Test models to measure visible effects of lotion on skin: protection, healing, and dryness
Many absorbent consumer products incorporate lotions on the surface to improve overall consumer comfort. Manufacturers need to develop ways of measuring the potential effects of lotioned products in order to select formulations that will deliver the desired benefit. This investigation evaluates three established test models for their utility in evaluating the potential benefits of lotioned feminine protection pads.
The upper arm patch test model was used to examine the potential effects of lotions to prevent irritation. Lotions were evaluated by pretreating test sites with: a) different concentrations, or b) formulation variations, then patching with an irritant (0.5 percent sodium lauryl sulfate, or SLS). The modified Forearm Controlled Application Test (FCAT) was used to evaluate the healing effects of lotion on skin that had been compromised via a 24-h occluded patch with 0.1 percent SLS. Compromised test sites were swiped with feminine protection pads with lotion on the surface. The Behind-the-Knee (BTK) test model was used to determine the effects of increasing concentrations of lotion on dryness from feminine protection products. Effects were evaluated by visually assessing erythema and dryness, and measuring transepidermal water loss (TEWL).
In the upper arm patch test model, pretreatment with lotion partially prevented irritation from a subsequent treatment with SLS in a dose dependent manner, as demonstrated by lower overall means for erythema and TEWL. Formulation variations were equally effective in preventing irritation. In the modified FCAT, one treatment with lotioned pads demonstrated a healing effect by reducing dryness produced by the SLS patch. The second treatment reduced both dryness and erythema. TEWL was unaffected. In the BTK, the resulting degree of dryness at the test sites was inversely proportional to the amount of lotion on the feminine protection pad.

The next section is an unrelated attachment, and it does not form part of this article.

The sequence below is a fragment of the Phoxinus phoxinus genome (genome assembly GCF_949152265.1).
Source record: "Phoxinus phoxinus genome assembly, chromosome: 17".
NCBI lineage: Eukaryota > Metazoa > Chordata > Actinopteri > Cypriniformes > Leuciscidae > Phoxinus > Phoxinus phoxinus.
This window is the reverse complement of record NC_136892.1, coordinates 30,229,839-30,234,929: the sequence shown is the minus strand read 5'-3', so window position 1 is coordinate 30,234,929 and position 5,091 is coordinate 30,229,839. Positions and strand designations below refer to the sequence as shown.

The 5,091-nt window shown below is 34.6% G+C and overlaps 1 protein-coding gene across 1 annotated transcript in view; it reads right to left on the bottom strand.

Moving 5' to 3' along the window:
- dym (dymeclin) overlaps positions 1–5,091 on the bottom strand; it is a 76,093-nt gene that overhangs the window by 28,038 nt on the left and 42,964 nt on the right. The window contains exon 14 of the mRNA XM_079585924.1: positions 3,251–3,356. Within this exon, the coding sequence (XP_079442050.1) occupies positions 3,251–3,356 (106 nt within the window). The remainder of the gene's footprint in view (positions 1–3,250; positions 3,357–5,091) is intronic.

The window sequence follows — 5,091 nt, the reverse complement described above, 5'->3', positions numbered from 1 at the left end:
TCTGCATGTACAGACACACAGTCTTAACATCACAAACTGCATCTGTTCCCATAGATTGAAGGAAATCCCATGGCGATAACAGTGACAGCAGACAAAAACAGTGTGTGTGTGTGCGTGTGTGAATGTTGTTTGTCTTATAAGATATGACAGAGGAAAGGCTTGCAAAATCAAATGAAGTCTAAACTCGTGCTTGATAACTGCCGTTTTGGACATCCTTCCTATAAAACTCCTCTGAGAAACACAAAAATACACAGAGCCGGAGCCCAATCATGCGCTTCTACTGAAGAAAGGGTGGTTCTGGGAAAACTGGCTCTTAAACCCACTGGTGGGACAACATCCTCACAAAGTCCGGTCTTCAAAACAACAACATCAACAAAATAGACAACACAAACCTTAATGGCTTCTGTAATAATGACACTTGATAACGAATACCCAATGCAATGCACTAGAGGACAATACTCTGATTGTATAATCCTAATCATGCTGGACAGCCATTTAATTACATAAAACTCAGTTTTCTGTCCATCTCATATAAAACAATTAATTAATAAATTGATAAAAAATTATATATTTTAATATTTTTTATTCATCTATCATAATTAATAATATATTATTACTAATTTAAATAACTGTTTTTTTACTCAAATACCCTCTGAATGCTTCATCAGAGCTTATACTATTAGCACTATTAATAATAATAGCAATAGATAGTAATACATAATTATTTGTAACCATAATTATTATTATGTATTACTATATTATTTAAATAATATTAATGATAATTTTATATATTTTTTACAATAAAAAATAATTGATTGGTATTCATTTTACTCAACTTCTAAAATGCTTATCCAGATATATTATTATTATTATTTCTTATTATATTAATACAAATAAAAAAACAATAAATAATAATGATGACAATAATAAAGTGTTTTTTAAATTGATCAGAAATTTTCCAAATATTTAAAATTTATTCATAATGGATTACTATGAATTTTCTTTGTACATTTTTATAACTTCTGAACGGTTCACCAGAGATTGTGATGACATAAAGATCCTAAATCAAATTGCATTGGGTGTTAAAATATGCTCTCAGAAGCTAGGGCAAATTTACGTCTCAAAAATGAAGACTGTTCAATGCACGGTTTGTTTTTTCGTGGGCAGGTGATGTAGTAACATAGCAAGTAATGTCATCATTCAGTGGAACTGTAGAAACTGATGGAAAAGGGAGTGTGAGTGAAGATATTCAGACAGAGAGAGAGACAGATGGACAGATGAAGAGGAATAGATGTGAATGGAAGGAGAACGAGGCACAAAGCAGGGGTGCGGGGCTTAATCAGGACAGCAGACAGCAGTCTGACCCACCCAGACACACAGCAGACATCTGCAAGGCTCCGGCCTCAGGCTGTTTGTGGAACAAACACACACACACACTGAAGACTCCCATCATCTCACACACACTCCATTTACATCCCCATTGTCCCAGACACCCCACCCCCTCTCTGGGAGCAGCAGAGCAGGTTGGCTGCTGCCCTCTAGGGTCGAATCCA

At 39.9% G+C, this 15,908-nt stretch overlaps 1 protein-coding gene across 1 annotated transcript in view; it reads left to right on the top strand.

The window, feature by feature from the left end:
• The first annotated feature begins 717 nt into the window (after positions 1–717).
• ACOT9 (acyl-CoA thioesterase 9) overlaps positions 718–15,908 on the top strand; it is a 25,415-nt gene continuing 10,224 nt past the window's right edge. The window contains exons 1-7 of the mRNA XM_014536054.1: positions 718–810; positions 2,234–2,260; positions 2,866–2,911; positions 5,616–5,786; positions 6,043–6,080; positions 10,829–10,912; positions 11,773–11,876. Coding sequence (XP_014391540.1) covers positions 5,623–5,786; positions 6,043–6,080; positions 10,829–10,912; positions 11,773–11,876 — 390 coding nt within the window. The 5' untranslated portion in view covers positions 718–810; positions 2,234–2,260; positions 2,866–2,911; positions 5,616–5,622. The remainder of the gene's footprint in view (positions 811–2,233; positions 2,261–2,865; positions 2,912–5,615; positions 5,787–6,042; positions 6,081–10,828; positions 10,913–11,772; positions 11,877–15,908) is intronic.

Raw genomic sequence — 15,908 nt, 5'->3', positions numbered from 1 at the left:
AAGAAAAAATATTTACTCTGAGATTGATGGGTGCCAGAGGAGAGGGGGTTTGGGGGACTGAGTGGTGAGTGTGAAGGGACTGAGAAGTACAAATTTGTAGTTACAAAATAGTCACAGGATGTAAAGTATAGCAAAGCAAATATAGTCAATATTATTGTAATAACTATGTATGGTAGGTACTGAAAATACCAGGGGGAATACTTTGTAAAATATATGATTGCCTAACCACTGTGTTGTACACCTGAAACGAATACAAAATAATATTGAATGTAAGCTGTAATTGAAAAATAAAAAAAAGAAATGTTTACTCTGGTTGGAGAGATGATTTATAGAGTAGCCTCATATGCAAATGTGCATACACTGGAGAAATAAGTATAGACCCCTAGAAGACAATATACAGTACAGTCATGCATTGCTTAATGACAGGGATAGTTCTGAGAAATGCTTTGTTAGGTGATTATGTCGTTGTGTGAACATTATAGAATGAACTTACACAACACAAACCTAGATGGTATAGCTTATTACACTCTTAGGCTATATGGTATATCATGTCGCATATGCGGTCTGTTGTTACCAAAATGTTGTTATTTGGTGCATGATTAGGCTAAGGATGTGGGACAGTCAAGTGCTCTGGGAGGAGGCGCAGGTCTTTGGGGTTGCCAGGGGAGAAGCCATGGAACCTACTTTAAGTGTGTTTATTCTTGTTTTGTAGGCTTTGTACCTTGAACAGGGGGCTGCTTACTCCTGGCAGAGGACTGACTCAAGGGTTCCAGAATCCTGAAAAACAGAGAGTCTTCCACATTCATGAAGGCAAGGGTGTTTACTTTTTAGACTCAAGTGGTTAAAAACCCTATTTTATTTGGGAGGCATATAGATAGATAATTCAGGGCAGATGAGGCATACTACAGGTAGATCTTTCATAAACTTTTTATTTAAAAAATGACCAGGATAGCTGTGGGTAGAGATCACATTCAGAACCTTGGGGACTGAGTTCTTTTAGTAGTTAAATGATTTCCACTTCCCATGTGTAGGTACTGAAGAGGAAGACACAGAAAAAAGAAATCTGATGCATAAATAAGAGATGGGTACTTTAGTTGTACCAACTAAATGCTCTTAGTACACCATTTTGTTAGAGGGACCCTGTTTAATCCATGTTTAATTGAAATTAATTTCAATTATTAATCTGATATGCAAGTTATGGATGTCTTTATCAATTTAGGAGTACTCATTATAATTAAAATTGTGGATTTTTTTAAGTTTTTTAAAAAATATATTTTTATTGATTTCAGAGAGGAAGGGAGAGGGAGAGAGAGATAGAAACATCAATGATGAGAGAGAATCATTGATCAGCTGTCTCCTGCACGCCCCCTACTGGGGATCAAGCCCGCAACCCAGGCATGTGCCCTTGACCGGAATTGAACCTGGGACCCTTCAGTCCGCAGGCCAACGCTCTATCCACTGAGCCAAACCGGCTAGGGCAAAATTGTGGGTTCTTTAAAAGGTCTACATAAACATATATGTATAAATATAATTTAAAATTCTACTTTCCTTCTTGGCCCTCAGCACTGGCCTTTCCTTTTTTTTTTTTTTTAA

Each model, upper arm patch, modified FCAT, and BTK, has potential for detecting visual skin benefits from the use of lotion on absorbent products.
A growing trend for absorbent consumer products such as facial tissues, feminine protection products, baby diapers and incontinence protection, is to incorporate lotions on the surface to improve overall consumer comfort during product use. To consumers, the presence of a lotion means softer feeling skin, and the absence of unpleasant sensations, such as tightness. Such benefits are subjective, and developing ways to evaluate these benefits in a more objective manner presents a challenge to product manufacturers.
Lotions consist primarily of emollients to soften and humectants to hydrate skin. Most of these ingredients are well known with a long history of safe use. Nevertheless, consumer product manufacturers conduct skin compatibility programs to ensure the products are mild to skin under the conditions of use and potential misuse scenarios. An example of such an overall program has been reviewed (1, 2). This program evaluated a feminine protection pad with a novel foam core and emollient coating. The program included standard patch testing, 21-day cumulative irritation patch testing to assess the potential for developing skin irri ...